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Buddhist art in China by Mercedes Beaudry

From Tibetan Buddhist Encyclopedia
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Buddhism reached China from India during the Later Han Dynasty sometime before A.D.100 and by the 300's A.D. was well established throughout the country. Under Han rule, arts and sciences thrived and China became as large and powerful as the Roman Empire. Because of the influence of other accepted religions such as Confucianism and Taoism, Chinese varieties of Buddhism developed. They taught strict moral standards and the ideals of rebirth and life after death. The Chinese Buddhists worshipped many gods and with the establishment of this religion many forms or art flourished. I will provide examples and some history on a few of the important art mediums used along with pertinent Chinese history of the times which contributed to the influence of the arts.

A study of the Chinese Buddhist sculptures of the Liao dynasty (907-1125) is of great importance since they have been used as resources for sculptures in the USA, Europe and Asia. The art of this period is primarily Buddhist. In the site of the western capital of Liao there are three major monuments in the near vicinity of Ta-T'ung in Shansi province. They are the Hsia-ssu (hsia Huayen-ssu or Lesser Avatamsaka monastery), the Shih-chia-t'a and Liao sculptures in Yun-kang which are located in caves III and XI. The sculptures of Hsia-ssu are of clay and include the features of the deities' crowns, costumes, haloes and jewelry. An unusual characteristic of royal dress in the Liao period is the cloud collar, as seen on the seated Bodhisattvas. (A Bodhisattva is a person who strives to become a Buddha
The second Mu-t'a pagoda is from the 11th century and as far as anyone knows is the earliest still existing wooden (mu) pagoda (t'a) in China. The first and fourth floor is proclaimed to Sakyamuni, the third to the four Buddhas of the Vajradhatu-mandala, the fourth again to Sakyamuni, and from the fifth to the eighth floors the Boddhisattvas are around the central Buddha. If you examine the style closely it seems to support the era of the late 11th to early 12th century. The Liao sculpture theme seems to be one of softness and never with bone structure. The cloud collar is depicted in an effort to accentuate the ties of immortality and this world. The artist gives the sculptures a lifelike aura through such characteristics as parted lips and sparkling eyes. The stringent styles of the images of early Buddhist art were moderated by emphasis on the human element.
Dated from 1020 are additional works which have been studied. They are the 23 clay sculptures on the altar of the Feng-kuo-ssu-monastery. These Buddhas and other nobles are of enormous size which is one of the distinctive stylistic impressions of the Shang Dynasty of this period.
One notable work of art is a sculpture of white marble of the Northern Qi Dynasty. It dates from about 510. It is a small statue of a meditating bodhisattva (Maitreya). The pose of the figure and drape of the cloth indicate a Chinese Buddhist character, while the facial expression and natural shape of the torso reflect the softening influence of the Indian Guptan style. This figure demonstrates both indigenous and foreign styles of sculpture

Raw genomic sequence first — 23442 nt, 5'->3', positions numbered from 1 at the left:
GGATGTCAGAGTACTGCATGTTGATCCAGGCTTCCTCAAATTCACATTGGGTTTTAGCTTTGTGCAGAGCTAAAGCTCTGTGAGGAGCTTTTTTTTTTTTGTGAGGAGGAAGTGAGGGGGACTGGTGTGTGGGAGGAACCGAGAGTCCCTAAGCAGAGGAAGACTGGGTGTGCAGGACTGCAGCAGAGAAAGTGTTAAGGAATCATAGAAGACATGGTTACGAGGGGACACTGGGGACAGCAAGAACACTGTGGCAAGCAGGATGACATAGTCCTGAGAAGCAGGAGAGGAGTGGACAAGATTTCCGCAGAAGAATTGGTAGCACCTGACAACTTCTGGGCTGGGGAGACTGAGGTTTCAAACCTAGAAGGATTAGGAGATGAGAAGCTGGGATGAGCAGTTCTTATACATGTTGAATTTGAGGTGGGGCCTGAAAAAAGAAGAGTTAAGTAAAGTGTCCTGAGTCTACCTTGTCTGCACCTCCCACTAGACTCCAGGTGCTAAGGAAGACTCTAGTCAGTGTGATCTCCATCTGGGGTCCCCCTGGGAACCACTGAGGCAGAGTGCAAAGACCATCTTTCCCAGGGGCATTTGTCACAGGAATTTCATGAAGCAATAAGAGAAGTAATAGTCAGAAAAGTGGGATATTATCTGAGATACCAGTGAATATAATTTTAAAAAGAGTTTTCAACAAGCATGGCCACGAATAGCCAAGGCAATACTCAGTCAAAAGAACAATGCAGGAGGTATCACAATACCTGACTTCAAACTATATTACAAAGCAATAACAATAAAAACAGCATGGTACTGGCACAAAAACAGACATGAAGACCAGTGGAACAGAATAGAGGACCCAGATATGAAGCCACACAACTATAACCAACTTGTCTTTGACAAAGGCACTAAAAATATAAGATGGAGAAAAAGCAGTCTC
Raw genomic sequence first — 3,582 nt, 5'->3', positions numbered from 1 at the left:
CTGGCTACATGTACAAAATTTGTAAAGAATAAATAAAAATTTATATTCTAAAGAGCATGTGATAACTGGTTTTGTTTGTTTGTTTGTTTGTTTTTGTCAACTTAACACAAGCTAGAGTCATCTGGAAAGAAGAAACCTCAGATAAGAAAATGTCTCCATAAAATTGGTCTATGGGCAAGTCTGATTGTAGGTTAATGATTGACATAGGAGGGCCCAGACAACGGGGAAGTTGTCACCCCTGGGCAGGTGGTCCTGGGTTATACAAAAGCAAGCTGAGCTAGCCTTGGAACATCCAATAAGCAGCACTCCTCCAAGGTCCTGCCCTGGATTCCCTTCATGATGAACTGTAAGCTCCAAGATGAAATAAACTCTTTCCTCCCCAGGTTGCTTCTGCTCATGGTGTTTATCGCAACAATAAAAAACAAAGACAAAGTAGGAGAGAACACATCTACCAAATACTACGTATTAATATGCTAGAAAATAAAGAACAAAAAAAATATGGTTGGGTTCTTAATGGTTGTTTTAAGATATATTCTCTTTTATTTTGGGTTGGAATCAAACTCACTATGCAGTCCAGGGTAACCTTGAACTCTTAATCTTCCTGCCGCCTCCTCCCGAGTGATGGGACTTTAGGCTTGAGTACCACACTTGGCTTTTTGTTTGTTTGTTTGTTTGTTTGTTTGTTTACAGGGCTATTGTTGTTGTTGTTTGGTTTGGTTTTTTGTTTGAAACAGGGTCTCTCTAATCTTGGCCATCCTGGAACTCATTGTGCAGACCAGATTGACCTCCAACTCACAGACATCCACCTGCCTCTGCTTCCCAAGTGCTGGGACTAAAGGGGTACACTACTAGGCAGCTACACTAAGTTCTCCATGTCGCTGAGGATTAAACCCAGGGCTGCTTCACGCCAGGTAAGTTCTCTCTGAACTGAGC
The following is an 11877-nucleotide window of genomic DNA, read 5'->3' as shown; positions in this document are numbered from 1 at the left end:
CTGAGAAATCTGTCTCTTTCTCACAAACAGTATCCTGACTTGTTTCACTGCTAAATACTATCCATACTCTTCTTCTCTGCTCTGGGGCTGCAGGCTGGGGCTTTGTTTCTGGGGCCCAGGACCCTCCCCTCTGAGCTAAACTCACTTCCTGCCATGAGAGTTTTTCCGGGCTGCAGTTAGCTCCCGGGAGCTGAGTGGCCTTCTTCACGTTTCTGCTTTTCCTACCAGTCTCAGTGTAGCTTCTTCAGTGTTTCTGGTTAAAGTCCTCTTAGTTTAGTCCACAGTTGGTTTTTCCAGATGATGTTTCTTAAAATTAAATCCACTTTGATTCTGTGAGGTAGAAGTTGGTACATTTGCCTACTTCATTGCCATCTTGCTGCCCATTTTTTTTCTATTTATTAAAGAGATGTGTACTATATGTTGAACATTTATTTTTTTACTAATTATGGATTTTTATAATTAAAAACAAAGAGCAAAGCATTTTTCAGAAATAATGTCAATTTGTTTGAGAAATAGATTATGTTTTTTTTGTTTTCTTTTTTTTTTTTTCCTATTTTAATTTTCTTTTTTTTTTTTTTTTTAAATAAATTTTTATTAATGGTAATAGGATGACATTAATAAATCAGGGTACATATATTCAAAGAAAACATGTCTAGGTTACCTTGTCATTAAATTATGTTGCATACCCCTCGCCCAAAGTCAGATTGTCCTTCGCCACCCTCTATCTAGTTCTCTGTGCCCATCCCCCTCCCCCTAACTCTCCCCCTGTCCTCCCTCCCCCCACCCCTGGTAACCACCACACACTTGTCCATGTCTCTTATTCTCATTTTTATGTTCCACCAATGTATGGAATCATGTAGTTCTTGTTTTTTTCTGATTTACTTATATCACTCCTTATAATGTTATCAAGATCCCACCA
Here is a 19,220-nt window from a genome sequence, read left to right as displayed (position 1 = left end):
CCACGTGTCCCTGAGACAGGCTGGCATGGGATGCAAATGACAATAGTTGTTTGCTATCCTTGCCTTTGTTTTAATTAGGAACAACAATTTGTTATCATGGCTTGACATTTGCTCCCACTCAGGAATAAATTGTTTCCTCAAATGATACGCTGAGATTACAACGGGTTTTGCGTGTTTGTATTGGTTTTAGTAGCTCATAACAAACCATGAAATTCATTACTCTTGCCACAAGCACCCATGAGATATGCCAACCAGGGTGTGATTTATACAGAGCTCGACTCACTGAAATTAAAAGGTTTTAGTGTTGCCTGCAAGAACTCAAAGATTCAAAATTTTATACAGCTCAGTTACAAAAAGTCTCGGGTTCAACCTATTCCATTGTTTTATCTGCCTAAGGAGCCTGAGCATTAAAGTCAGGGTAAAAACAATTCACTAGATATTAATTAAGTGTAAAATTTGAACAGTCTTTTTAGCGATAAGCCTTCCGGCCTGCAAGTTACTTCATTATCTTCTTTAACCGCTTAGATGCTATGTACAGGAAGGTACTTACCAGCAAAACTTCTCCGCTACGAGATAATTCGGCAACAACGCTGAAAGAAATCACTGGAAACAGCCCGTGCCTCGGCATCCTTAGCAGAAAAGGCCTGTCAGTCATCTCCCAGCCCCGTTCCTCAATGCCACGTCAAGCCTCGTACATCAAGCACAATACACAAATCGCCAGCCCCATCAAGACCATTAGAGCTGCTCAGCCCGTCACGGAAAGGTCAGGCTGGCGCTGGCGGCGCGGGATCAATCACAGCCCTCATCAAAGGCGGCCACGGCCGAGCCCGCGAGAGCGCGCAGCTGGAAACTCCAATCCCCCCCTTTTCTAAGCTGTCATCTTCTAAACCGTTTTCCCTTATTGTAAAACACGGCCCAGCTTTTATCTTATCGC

An example of painting with ink and light color on paper is "Lohan Seated in a Tree." It is from the Ming Dynasty painted in 1608 by Ding Ynpeng. The style is characterized by the vitality of the lively, bight quality of line and color. Lohan means enlightened being and the earliest still existing example of a Buddhist monk being portrayed in a tree is by the thirteenth century painter Lian Kai. Lian Lai portrayed Pan Daolin, a Chan master, who was being visited from the poet Bai Juyi. There is a famous recorded exchange between Bai and the Master in which Bai comments that the Master was living in an unstable situation. Pan Daolin�s reply to this was that Bai's situation was far more unsure than his own, because Bai lived in a place of ignorance of the Dharma (Buddhist Law).
Perhaps the largest representations of Buddhist art are found in the 492 caves of Dunhuang. These caves contain 45,000 square metres of frescoes and 2,415 stucco statues. This is one of the most precious heritages of art in the world. These caves have been taken taken care of with special devotion from the fourth century all the way up to the fourteenth. The most notable centuries however are the seventh to the ninth in which China went through a period of time known as the "golden period". During this "golden period" culture and art flourished, especially Dunhuang art.
The Chinese Buddhist monks founded the first of the Dunhuang Caves, the Cave of the Thousand Buddhas in 366. Such construction of cave temples and paintings of the frescoes, as well as sculptures continued for a thousand years until the Yuan Dynasty. The frescoes contain many artistic presentations of famous images as depicted in various Buddhist sutras and stories. Most of the frescoes are of the famous flying Apsaras. The girls in the frescoes are flying with no wings, but with the help of long waving scarves. Many of the beautiful figures are plucking the pipa for playing Buddhist music. Some are slim and pretty and others are full and round. All the girls in the frescoes are flying and dancing and showering flowers with a fairly graceful and handsome posture, showing beauty of motion, which was instillling the prospect of freedom, kindness and happiness to the ancient people.
It is also noted that the different images, although originating in India, begin to depart from the Indian influences and gradually begin to show aesthetic form of their own. These often reflect daily life in China in the age the frescoes were painted.